To celebrate 25 years since the inception of their band (hiatuses not included), Hot Water Music showed some extra love to fans by playing not one, but two dates in each city on their tour. The band was in Montreal this past Wednesday and Thursday, playing their 1999 album No Division one night, and their 2002 album Caution the following night.
The Corona Theatre was the emptiest I’ve ever seen it upon entering. The pit in front of the stage was virtually barren, though it slowly filled up when The Fullblast from Oakville, Ontario, walked on stage. Formed in 2000, the band was a Canadian pop-punk titan up until they called it quits in 2007. But, ten years later, the band reunited to release their EP Attack.Sustain.Decay and got together to play a few shows together. But I can only imagine their joy when they found out they’ll be opening for Hot Water Music (based on their style, I assume HWT was a major influence for them).
Next up were Bucketlist favorites Cancer Bats, opening with an oldie but a goodie, “Golden Tanks” from their 2006 debut Birthing The Giant. At this point, I was so used to them opening with “Gatekeeper” off their latest album The Spark That Moves that it threw me off. It was also great to see the return of guitarist Scott Middleton, taking a break from his fatherly duties (as was the case for most audience members). Even if you only know a few of the words to their songs, if Liam Cormier catches you singing along, he can make you feel like the only person in the room. Cormier spoke to the audience in French with a heavy Ontarian accent, hyping his excitement for the headlining act: “J’aime Florida. J’aime les barbes.” With so many bangers in their set, I wonder if Cancer Bats would play the same songs the following night, or switch it up a bit. After all, they have a pretty extensive discography to pick from.
The lights went down, and the sound of chanting came from the speakers. Taking their place onstage, Hot Water Music exploded into “Southeast First.” The crowd was ecstatic to see Chuck Ragan’s beaming beardy smile, and to hear his rough-as-sandpaper melodies. On the other side of the stage, filling in for guitarist Chris Wollard, was Chris Cresswell of famed Canadian punk act The Flatliners, who chewed gum throughout the performance while emulating Wollard’s vocals effortlessly.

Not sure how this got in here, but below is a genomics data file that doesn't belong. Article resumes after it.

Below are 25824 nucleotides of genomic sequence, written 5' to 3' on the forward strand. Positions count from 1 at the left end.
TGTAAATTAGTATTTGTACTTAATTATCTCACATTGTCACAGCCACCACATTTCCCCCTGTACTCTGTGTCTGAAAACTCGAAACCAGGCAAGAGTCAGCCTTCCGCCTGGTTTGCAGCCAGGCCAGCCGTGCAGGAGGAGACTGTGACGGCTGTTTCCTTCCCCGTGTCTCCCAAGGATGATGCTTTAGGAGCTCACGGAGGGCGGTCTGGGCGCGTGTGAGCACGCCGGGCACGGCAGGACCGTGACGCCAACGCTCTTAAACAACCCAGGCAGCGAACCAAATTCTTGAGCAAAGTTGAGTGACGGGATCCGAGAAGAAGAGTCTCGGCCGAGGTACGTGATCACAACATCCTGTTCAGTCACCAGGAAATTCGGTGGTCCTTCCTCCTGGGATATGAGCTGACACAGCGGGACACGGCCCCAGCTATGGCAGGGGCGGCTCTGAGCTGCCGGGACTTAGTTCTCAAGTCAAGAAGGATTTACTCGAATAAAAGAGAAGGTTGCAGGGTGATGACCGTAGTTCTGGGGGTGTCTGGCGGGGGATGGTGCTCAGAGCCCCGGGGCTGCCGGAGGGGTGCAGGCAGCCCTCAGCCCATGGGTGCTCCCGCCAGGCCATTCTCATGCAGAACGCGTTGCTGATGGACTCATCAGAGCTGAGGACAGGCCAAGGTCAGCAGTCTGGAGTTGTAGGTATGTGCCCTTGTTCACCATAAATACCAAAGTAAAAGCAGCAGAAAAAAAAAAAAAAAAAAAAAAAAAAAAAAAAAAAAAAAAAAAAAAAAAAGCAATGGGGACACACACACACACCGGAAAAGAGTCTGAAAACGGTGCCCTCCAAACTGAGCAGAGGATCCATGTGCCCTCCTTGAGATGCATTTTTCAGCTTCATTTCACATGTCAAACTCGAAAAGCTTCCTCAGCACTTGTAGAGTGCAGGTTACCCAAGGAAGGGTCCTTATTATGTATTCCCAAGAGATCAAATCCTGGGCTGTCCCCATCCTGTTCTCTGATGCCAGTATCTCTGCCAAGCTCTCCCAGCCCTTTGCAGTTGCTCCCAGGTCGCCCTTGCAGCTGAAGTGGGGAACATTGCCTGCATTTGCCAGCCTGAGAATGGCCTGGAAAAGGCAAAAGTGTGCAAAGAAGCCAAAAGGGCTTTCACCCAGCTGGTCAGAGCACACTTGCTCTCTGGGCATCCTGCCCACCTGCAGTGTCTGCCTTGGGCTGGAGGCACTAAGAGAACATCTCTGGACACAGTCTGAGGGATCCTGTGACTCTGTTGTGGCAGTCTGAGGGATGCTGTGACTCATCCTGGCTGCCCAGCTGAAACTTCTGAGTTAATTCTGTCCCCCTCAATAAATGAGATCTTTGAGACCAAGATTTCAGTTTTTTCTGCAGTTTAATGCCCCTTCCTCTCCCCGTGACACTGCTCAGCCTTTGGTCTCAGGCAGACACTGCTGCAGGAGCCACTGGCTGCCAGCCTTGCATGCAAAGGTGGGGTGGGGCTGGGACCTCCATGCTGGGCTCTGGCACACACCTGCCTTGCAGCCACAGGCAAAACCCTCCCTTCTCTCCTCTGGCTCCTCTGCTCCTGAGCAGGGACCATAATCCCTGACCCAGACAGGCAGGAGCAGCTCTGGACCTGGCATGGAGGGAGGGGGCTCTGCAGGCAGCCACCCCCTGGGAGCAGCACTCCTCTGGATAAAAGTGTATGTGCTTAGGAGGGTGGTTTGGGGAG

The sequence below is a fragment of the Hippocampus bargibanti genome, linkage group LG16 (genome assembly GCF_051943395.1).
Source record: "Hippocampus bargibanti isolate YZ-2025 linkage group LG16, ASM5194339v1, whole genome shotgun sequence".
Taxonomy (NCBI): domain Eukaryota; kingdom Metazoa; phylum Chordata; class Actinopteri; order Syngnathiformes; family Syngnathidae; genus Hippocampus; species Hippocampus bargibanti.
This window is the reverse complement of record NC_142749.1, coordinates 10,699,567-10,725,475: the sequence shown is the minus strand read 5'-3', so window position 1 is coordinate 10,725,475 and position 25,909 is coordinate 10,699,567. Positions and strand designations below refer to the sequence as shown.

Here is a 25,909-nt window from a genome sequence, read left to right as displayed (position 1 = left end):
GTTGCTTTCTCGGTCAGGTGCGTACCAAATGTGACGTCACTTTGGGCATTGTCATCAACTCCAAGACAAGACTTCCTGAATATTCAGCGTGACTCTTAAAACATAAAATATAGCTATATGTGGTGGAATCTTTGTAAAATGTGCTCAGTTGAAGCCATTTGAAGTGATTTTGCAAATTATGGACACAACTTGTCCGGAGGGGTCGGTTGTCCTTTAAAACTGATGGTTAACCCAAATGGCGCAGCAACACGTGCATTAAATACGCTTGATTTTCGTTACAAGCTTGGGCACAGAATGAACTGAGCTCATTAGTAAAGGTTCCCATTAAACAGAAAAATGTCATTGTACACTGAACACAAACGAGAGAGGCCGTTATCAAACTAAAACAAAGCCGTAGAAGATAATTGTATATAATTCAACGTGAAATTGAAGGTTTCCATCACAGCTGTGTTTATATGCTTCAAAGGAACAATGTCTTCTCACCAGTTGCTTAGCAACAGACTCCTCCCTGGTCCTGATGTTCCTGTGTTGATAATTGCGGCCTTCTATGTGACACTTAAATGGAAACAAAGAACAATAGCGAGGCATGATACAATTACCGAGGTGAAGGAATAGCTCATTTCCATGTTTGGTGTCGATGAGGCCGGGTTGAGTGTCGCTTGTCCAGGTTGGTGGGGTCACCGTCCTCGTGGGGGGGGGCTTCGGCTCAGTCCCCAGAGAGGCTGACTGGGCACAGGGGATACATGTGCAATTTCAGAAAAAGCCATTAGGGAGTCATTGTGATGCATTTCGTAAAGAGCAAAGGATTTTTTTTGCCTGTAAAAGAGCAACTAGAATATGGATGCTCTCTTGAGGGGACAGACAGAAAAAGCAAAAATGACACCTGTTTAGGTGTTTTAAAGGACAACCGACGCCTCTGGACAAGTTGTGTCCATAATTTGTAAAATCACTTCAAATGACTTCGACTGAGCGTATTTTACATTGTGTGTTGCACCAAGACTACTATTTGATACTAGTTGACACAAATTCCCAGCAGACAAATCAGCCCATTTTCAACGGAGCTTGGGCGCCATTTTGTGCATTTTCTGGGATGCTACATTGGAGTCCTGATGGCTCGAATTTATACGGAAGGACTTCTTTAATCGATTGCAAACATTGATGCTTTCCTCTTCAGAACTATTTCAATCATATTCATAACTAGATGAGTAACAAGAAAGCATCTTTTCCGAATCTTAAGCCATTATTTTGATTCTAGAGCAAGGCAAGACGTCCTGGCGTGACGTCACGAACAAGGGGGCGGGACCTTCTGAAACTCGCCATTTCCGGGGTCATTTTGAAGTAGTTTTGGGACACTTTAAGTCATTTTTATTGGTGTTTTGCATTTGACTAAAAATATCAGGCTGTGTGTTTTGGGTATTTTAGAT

Considering I was still wetting the bed at the time No Division was released, and had only listened to the album in full for the first the day of the show, I think it’s safe to say it didn’t have as much of an impact on my life as it did with most of the audience present. I was struck with a sense of impostor syndrome standing so close to the stage, surrounded by fans who sang along to every word. Hell, one guy near the front looked like he had a spiritual experience.
The night didn’t end with “In Song,” the final track off No Division. A stagehand brought out an acoustic guitar, and the bassist and drummer took a break so Ragan could do an acoustic version of “State of Grace,” the full band rejoining in the middle “Drag My Body.” As I’m more familiar with Ragan’s folk solo project, it felt like I was getting the best of both of his worlds. From there, Hot Water Music jumped around their repertoire, playing newer tracks from their 2017 album Light It Up like “Never Coming Back” and “Vultures.” They also gave a preview of what to expect for the following night, playing the first two tracks off Caution, before closing with their 1997 classic “Turnstile.”
I can’t imagine too many people bought tickets for both nights (unless they got the Cyber Monday deal), safe for the die-hard fans. Most people on a budget would have to pick which album they like more, or in my case, go on whatever night you can get off work. So even though I’m a couple decades late to the party, I definitely understand the appeal of Hot Water Music and their ability to breathe hope into our mundane lives.
Written by Chris Aitkens
Photography by Michael Kovacs
*Edited by Dominic Abate